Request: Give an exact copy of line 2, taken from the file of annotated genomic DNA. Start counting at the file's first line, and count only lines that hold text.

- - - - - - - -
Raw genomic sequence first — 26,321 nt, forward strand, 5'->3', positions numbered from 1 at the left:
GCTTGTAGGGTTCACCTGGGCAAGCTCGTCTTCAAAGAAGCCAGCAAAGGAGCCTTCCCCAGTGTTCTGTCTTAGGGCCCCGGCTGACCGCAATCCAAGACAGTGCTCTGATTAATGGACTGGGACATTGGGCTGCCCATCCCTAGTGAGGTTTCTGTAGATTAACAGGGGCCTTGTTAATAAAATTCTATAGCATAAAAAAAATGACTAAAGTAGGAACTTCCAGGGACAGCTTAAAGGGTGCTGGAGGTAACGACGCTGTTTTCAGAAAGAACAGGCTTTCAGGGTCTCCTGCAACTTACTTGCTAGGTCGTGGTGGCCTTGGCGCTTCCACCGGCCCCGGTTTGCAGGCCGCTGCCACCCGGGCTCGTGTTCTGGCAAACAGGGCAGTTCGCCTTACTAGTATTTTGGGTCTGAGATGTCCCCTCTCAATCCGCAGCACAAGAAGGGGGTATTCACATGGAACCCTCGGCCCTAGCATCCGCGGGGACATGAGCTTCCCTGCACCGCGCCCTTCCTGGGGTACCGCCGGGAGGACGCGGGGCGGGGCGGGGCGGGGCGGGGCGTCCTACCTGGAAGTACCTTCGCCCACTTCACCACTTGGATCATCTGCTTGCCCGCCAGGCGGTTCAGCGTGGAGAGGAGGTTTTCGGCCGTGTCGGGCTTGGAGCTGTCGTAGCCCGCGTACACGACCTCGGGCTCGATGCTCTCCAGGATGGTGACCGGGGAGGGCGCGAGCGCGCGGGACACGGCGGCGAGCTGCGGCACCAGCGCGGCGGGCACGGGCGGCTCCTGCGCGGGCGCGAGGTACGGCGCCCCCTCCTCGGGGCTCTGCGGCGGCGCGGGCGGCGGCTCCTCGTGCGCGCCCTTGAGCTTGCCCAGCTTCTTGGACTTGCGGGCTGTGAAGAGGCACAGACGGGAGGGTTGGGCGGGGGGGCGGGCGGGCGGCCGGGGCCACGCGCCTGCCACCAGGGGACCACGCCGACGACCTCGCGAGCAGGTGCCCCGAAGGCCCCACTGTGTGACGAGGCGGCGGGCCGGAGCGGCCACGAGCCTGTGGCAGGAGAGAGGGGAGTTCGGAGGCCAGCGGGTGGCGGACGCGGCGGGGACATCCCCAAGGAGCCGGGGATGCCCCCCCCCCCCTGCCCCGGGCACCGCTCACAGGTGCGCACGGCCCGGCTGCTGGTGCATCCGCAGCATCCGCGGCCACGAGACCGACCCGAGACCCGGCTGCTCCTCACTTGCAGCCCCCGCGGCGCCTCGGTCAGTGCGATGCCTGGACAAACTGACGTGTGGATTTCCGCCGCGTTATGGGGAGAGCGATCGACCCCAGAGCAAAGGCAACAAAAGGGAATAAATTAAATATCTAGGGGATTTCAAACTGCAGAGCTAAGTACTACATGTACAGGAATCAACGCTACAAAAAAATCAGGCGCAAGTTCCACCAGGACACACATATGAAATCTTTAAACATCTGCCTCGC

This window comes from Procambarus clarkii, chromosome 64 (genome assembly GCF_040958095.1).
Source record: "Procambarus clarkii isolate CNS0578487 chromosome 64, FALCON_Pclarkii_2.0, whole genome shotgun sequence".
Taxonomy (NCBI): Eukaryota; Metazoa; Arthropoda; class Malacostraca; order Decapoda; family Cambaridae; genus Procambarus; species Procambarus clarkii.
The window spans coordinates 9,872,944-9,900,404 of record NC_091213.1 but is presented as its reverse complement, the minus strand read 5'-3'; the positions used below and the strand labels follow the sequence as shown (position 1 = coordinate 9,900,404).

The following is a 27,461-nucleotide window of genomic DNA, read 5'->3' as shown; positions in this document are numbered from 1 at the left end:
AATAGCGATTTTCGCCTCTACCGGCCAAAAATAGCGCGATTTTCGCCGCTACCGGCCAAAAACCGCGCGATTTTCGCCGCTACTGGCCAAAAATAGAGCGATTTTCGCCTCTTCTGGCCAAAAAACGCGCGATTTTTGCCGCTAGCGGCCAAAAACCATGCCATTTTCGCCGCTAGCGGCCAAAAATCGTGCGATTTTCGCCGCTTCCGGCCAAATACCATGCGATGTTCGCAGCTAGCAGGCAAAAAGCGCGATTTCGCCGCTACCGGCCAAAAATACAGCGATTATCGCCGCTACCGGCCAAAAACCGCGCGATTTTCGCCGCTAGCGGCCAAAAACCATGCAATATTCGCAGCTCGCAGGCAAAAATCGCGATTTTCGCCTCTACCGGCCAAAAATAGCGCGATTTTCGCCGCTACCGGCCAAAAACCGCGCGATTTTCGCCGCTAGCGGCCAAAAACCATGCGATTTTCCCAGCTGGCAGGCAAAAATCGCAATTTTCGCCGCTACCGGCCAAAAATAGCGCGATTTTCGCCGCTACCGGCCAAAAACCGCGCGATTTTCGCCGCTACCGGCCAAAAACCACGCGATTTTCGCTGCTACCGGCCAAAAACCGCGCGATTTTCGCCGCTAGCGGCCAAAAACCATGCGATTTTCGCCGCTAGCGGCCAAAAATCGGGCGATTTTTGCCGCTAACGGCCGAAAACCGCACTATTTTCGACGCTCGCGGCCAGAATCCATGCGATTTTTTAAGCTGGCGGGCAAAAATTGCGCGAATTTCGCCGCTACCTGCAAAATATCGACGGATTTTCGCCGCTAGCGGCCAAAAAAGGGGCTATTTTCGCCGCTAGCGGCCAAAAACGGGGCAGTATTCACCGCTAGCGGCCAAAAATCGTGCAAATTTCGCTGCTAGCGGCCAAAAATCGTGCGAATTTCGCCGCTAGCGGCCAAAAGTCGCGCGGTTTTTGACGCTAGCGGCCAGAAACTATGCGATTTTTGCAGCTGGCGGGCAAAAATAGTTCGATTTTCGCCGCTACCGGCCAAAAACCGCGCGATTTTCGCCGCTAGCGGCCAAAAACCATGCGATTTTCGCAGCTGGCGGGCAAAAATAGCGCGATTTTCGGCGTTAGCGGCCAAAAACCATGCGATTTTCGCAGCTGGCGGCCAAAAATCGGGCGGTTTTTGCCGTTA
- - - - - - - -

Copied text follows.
GCTTGTAGGGTTCACCTGGGCAAGCTCGTCTTCAAAGAAGCCAGCAAAGGAGCCTTCCCCAGTGTTCTGTCTTAGGGCCCCGGCTGACCGCAATCCAAGACAGTGCTCTGATTAATGGACTGGGACATTGGGCTGCCCATCCCTAGTGAGGTTTCTGTAGATTAACAGGGGCCTTGTTAATAAAATTCTATAGCATAAAAAAAATGACTAAAGTAGGAACTTCCAGGGACAGCTTAAAGGGTGCTGGAGGTAACGACGCTGTTTTCAGAAAGAACAGGCTTTCAGGGTCTCCTGCAACTTACTTGCTAGGTCGTGGTGGCCTTGGCGCTTCCACCGGCCCCGGTTTGCAGGCCGCTGCCACCCGGGCTCGTGTTCTGGCAAACAGGGCAGTTCGCCTTACTAGTATTTTGGGTCTGAGATGTCCCCTCTCAATCCGCAGCACAAGAAGGGGGTATTCACATGGAACCCTCGGCCCTAGCATCCGCGGGGACATGAGCTTCCCTGCACCGCGCCCTTCCTGGGGTACCGCCGGGAGGACGCGGGGCGGGGCGGGGCGGGGCGGGGCGTCCTACCTGGAAGTACCTTCGCCCACTTCACCACTTGGATCATCTGCTTGCCCGCCAGGCGGTTCAGCGTGGAGAGGAGGTTTTCGGCCGTGTCGGGCTTGGAGCTGTCGTAGCCCGCGTACACGACCTCGGGCTCGATGCTCTCCAGGATGGTGACCGGGGAGGGCGCGAGCGCGCGGGACACGGCGGCGAGCTGCGGCACCAGCGCGGCGGGCACGGGCGGCTCCTGCGCGGGCGCGAGGTACGGCGCCCCCTCCTCGGGGCTCTGCGGCGGCGCGGGCGGCGGCTCCTCGTGCGCGCCCTTGAGCTTGCCCAGCTTCTTGGACTTGCGGGCTGTGAAGAGGCACAGACGGGAGGGTTGGGCGGGGGGGCGGGCGGGCGGCCGGGGCCACGCGCCTGCCACCAGGGGACCACGCCGACGACCTCGCGAGCAGGTGCCCCGAAGGCCCCACTGTGTGACGAGGCGGCGGGCCGGAGCGGCCACGAGCCTGTGGCAGGAGAGAGGGGAGTTCGGAGGCCAGCGGGTGGCGGACGCGGCGGGGACATCCCCAAGGAGCCGGGGATGCCCCCCCCCCCCTGCCCCGGGCACCGCTCACAGGTGCGCACGGCCCGGCTGCTGGTGCATCCGCAGCATCCGCGGCCACGAGACCGACCCGAGACCCGGCTGCTCCTCACTTGCAGCCCCCGCGGCGCCTCGGTCAGTGCGATGCCTGGACAAACTGACGTGTGGATTTCCGCCGCGTTATGGGGAGAGCGATCGACCCCAGAGCAAAGGCAACAAAAGGGAATAAATTAAATATCTAGGGGATTTCAAACTGCAGAGCTAAGTACTACATGTACAGGAATCAACGCTACAAAAAAATCAGGCGCAAGTTCCACCAGGACACACATATGAAATCTTTAAACATCTGCCTCGC